In many large companies, no, the right hand does NOT know what the left hand is doing.
I had 2 web chats and a telephone call with three different individuals with the same internet service in the past week and got 3 different answers. The last answer was best, so I went with that; it will make me more inclined to “answer shop” next time I have a question or need. That creates more work for the company I call, but they’ve brought it on themselves through their inconsistency.
In the article Time Warner should rethink its approach to customer service, something similar occurs. The writer tells the story of a customer who received a letter that told him to call TWC because the discounted rate period was about to expire. So the customer called and was told that TWC couldn’t do anything until the period expired. So why did they tell him to call in the letter?
When Time Warner was questioned about all the issues that the customer had in multiple communications with TWC, their response was “These two agents had other options for better customer service and need additional training.” Nothing like blaming the employee…but the root cause was not the employee. It was the company.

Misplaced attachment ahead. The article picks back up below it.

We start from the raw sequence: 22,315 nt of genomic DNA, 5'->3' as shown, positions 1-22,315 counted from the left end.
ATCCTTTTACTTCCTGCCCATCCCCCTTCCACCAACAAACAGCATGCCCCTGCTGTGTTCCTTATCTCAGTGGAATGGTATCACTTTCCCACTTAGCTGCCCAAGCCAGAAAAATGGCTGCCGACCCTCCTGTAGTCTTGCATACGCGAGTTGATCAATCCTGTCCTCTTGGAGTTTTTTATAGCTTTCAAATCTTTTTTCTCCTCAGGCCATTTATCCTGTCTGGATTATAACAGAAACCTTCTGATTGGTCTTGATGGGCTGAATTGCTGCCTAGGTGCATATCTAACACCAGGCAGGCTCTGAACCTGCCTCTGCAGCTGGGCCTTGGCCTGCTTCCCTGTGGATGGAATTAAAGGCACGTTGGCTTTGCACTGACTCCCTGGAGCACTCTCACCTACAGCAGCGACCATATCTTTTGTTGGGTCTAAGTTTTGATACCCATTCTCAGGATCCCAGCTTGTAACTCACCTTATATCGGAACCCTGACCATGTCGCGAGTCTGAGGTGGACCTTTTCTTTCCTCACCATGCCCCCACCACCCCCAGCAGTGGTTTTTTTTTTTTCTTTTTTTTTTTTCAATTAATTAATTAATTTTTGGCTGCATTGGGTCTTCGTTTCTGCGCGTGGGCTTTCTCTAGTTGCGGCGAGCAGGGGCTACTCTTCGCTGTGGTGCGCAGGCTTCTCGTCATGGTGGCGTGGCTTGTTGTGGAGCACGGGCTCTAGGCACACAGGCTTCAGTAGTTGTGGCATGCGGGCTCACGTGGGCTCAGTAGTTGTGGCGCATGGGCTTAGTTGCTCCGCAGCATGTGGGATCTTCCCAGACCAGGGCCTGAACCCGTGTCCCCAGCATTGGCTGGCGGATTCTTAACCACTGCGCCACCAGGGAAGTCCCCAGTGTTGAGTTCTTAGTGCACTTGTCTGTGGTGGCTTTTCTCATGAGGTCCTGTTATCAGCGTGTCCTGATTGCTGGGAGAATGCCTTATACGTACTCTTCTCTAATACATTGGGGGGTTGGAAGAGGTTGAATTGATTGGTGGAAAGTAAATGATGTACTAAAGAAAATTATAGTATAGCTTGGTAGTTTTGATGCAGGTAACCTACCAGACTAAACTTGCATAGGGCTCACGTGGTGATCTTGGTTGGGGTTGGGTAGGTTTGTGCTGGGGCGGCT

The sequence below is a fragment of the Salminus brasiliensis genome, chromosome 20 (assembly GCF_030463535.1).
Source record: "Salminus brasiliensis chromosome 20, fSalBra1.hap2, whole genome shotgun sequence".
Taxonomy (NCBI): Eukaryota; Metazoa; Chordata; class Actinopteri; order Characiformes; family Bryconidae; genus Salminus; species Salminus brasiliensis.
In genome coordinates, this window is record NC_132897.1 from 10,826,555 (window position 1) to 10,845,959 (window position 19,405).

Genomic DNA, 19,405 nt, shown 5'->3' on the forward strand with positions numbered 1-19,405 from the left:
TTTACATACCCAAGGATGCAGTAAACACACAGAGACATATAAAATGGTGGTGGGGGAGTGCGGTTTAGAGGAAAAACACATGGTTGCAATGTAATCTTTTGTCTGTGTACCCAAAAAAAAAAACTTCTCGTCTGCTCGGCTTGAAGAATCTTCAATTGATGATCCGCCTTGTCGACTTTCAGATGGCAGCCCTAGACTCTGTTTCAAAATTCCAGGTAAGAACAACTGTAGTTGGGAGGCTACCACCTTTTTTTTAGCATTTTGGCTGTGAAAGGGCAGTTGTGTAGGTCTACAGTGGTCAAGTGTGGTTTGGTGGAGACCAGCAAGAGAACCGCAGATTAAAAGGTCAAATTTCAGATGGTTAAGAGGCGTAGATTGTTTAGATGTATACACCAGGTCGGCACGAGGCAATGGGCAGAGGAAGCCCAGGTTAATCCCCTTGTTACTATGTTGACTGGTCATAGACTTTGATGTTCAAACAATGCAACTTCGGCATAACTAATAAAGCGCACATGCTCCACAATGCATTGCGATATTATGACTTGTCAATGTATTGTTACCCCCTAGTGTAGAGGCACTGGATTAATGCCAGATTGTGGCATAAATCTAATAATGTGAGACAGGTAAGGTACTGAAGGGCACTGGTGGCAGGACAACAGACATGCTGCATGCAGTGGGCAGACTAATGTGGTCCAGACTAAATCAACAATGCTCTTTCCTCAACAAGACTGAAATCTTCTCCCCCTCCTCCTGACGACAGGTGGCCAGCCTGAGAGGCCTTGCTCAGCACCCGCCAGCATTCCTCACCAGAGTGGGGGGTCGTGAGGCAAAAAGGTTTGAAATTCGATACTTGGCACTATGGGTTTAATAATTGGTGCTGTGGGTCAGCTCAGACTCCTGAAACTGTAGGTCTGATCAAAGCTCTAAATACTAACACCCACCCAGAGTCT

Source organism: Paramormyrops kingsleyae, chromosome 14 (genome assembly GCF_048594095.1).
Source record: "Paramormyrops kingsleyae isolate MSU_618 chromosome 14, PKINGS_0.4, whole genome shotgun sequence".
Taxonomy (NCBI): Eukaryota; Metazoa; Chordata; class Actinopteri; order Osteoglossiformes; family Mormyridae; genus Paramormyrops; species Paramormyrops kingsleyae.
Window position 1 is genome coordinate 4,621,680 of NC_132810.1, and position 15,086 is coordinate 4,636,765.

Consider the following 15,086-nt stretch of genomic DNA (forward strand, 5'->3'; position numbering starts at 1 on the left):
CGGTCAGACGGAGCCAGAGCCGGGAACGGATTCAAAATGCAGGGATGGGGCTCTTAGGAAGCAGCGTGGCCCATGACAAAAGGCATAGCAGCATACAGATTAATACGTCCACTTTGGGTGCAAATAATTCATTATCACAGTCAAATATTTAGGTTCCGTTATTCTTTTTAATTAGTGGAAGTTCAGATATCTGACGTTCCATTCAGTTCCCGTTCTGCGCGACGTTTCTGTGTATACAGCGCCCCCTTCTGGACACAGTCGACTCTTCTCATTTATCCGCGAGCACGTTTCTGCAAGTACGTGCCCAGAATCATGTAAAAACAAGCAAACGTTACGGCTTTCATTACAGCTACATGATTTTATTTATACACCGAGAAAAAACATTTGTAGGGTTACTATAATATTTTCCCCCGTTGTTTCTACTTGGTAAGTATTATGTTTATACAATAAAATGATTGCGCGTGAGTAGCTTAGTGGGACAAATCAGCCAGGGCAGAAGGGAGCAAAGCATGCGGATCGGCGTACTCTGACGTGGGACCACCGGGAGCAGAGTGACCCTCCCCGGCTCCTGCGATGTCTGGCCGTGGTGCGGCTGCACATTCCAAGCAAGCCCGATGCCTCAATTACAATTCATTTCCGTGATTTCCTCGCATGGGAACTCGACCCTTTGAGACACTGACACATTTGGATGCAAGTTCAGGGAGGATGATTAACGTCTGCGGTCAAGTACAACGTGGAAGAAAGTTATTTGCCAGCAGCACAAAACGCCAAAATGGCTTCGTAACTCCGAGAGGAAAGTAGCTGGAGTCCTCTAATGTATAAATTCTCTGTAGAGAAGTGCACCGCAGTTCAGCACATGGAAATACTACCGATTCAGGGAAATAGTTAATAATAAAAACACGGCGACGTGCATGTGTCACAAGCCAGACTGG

More than any other company, customers have brought up TWC as an example of a company with poor customer service; it’s the long waits; it’s the technician who cut one person’s cable when trying to disconnect their neighbor’s cable; it’s the inconsistencies; it’s the 4 hour windows for appointments or the long resolutions to problems. The occasional good customer service stories we hear about TWC relate to their social media monitoring of customer service issues, so they’re apparently pretty responsive to Twitter complaints.
But for any larger company with issues, consistent issues are not usually the fault of the employees. It’s the fault of a company without a cohesive strategy focused on customer service. It’s about a company that’s too compartmentalized. It’s about a company where the right hand doesn’t know what the left hand is doing.
Get consistent with customer service by first getting the whole organization on the same page.
Read our New Book – “Ask Yourself…Am I GREAT at Customer Service?” http://www.amigreatat.com/
Listen to our latest podcast episode of “Stepping Up Service” on The MESH Network at http://themesh.tv/stepping-up-service/
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